It can feel like we’re held captive these days. This week I began thinking of other moments in my life when I felt that way…
– Periods in undergrad or graduate school where big research projects seemed never-ending,
– Points in my twenties when I thought I’d never figure out what to do with my life,
– Or moments as a kid when my parents’ rules felt insufferable
Logically of course, none of these are in the same universe as what we are experiencing with the pandemic. But my recollection is that those feelings of being stuck in time, felt similar to some moments now.
And that’s rather interesting. I look back on all three of those examples now, and I would absolutely love to go back to them. Oh how I would relish returning to school, because I loved it. I would jump at the chance to be in my twenties again, because I had so much fun and freedom. And oh what I would give to be “stuck” at home with my parents now.
We may FEEL held captive in moments. But years down the road, when we look at this slower paced time … what would our future selves relish about it?
Feelings can change our perception of time. In some situations, time just flies by. In others it feels almost immovable. It can feel like social distancing, uncertainty and fear may be around permanently. We may absolutely know that nothing lasts forever … but simultaneously feel that the current situation just might.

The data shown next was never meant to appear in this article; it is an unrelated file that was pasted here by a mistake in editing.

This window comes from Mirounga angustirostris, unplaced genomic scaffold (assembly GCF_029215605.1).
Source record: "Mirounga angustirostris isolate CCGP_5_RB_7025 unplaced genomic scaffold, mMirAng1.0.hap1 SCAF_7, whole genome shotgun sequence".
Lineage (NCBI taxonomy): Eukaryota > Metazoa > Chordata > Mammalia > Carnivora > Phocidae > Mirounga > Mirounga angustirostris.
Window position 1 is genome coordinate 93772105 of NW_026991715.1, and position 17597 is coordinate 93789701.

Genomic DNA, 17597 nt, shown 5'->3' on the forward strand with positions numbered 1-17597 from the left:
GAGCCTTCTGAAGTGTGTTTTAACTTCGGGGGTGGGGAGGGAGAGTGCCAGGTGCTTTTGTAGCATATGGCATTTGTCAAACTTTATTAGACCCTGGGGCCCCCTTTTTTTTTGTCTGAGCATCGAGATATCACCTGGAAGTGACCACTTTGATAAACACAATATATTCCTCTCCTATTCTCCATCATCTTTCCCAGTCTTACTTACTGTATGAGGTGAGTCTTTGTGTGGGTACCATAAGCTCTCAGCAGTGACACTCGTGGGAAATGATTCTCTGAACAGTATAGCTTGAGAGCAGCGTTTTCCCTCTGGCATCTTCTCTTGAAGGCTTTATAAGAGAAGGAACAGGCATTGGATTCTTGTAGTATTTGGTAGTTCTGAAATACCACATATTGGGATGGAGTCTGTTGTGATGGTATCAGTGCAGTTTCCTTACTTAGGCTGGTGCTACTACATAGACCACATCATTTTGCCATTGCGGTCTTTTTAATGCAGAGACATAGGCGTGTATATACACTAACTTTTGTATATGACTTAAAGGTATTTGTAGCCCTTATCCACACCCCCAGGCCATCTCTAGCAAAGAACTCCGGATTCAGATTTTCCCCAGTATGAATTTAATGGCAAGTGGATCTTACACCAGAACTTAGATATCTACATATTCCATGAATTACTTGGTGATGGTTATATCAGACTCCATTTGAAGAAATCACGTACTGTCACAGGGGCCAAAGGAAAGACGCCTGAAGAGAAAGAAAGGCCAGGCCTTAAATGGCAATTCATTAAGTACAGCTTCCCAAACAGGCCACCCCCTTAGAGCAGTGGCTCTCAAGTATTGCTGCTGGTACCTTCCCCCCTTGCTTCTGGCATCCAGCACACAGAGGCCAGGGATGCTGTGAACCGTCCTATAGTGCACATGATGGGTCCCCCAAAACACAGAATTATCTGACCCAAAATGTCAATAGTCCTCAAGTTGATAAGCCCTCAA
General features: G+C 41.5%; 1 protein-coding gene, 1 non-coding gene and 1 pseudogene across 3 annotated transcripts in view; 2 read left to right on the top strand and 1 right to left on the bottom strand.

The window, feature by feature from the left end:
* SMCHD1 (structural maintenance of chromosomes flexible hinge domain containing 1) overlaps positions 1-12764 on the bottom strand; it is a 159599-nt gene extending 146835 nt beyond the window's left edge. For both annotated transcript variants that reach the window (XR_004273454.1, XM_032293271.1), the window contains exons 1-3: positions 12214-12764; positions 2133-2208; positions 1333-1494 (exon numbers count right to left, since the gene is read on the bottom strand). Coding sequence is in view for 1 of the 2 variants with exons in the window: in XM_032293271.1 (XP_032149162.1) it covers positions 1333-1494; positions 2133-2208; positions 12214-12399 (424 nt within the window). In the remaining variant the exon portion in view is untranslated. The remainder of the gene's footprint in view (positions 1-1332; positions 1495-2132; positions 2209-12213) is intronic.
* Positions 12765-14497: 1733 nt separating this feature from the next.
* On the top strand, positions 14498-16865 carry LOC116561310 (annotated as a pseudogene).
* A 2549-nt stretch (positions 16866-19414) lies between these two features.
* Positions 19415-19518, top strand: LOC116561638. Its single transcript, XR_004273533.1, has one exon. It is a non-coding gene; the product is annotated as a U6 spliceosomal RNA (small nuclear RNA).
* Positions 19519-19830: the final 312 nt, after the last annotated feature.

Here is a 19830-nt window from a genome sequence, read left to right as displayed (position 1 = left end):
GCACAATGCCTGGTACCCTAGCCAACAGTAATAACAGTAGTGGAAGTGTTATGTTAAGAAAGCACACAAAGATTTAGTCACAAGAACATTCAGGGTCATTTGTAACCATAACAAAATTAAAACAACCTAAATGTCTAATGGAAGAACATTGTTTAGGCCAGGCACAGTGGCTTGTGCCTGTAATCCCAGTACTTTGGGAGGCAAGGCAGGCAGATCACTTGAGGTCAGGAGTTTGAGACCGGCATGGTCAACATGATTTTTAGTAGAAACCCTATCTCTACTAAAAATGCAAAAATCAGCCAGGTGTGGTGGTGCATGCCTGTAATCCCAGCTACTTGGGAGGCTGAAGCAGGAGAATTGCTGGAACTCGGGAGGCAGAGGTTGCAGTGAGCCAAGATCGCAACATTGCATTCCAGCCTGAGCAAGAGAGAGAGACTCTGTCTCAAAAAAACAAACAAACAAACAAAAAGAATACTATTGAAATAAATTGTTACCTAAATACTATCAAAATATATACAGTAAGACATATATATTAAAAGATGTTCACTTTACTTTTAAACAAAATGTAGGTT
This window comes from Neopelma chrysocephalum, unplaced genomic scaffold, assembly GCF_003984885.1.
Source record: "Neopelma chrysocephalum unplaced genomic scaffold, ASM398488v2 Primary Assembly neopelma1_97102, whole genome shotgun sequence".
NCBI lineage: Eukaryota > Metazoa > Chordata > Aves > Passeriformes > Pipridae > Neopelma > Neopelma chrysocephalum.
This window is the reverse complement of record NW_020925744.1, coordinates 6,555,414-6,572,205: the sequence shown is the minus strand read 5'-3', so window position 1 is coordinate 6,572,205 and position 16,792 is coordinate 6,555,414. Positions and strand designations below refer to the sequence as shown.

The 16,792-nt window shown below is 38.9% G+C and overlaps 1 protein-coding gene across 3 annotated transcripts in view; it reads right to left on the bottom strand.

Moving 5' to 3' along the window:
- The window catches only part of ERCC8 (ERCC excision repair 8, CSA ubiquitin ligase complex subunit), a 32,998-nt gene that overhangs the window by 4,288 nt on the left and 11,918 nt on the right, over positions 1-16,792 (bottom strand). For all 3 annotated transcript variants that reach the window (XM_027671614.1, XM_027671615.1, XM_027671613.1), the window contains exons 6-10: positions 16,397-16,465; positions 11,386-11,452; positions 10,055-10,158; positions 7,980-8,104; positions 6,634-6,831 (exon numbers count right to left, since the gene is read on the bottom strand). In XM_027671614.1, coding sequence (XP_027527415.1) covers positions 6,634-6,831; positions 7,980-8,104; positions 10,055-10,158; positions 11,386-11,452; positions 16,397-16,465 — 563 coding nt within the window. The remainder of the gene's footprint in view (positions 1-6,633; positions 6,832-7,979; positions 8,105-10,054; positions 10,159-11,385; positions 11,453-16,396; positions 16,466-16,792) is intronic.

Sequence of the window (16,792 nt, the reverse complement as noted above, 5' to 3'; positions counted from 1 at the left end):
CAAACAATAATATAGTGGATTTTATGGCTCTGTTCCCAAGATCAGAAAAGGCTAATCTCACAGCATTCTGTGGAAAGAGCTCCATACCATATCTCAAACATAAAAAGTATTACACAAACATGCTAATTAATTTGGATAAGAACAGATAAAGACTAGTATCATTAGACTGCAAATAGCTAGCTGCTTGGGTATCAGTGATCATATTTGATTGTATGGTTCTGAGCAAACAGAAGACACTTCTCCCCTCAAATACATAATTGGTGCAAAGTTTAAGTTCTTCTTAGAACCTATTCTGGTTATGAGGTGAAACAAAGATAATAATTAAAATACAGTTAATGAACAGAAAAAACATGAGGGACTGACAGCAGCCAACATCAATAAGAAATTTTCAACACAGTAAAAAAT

This isn’t just a curiosity. It’s based in evolution. Our sense of time actually does fade when we’re stressed. The brain isn’t really worried about “the long run,” when it perceives that it’s fight or flight time.
So the stressed out brain will put thoughts like the following in our mind:
· “I can’t really let myself fully relax and enjoy myself, until …”
· “I would love to just stop and take a walk, but I’ve got to prepare for …”
· “Or it would be great to sneak in a little nap, but I’m already behind on …”
In the long run … when we forget that time keeps moving, we stop respecting it. Time is real, and it doesn’t stop, even if our perception doesn’t notice it. We feel our best when we join with the present moment, instead of trying to find ways to skip ahead, or go back.
Difficult things will eventually pass – thank goodness. And good things won’t last forever – so savor them.
The hard parts of this time will not last forever. It’s good to remind ourselves of that. But the slower pace of this time will also not last forever. Do your best to savor it. Take the transitions slowly. Try to notice the urge to rush, and take your time breathing in and out, when the moments are difficult.